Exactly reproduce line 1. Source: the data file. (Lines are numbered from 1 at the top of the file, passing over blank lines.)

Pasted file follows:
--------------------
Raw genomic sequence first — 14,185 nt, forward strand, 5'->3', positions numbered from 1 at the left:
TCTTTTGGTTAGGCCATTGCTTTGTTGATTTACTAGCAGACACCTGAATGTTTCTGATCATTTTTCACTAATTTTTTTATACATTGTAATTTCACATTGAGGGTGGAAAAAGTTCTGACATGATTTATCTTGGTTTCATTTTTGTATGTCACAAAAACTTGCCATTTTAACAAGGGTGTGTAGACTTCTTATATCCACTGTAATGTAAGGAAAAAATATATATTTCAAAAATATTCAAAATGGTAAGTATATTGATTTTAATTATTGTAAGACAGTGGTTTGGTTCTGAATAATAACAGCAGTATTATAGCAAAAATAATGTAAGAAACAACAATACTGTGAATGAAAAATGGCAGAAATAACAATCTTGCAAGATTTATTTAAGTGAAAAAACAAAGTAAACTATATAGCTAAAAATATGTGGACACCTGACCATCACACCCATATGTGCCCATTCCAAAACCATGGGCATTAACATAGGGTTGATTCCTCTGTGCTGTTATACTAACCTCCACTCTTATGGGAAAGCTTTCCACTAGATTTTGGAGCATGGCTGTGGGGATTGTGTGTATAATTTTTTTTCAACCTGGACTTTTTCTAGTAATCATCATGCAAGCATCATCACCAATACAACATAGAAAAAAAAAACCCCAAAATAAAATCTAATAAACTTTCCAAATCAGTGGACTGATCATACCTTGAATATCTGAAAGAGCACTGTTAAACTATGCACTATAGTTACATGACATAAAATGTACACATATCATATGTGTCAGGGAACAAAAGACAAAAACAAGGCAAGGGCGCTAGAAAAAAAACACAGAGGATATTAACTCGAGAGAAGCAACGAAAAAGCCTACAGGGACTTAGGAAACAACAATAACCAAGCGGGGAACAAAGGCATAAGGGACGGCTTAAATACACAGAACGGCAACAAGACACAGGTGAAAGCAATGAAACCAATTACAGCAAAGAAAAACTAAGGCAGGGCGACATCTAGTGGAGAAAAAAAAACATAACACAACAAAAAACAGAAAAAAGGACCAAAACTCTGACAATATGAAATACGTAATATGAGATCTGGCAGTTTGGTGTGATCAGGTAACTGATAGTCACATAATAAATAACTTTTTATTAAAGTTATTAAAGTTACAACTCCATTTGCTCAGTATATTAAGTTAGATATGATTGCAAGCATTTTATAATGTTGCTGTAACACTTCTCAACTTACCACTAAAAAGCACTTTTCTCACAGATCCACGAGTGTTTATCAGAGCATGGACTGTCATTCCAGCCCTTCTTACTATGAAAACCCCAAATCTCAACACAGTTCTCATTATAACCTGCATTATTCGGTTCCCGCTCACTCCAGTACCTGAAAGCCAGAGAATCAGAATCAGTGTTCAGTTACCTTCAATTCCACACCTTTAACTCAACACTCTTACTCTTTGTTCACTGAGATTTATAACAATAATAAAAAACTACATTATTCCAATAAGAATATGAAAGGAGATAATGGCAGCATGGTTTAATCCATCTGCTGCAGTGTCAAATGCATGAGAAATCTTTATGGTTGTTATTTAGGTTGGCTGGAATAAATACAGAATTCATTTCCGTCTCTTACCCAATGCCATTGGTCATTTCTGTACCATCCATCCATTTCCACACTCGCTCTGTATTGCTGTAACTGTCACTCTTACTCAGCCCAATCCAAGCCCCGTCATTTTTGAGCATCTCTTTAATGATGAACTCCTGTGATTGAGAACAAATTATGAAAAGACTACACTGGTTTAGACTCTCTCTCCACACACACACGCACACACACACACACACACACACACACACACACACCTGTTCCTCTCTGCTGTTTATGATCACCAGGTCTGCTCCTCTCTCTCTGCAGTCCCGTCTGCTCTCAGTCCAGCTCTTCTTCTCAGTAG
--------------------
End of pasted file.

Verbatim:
Raw genomic sequence first — 14,185 nt, forward strand, 5'->3', positions numbered from 1 at the left: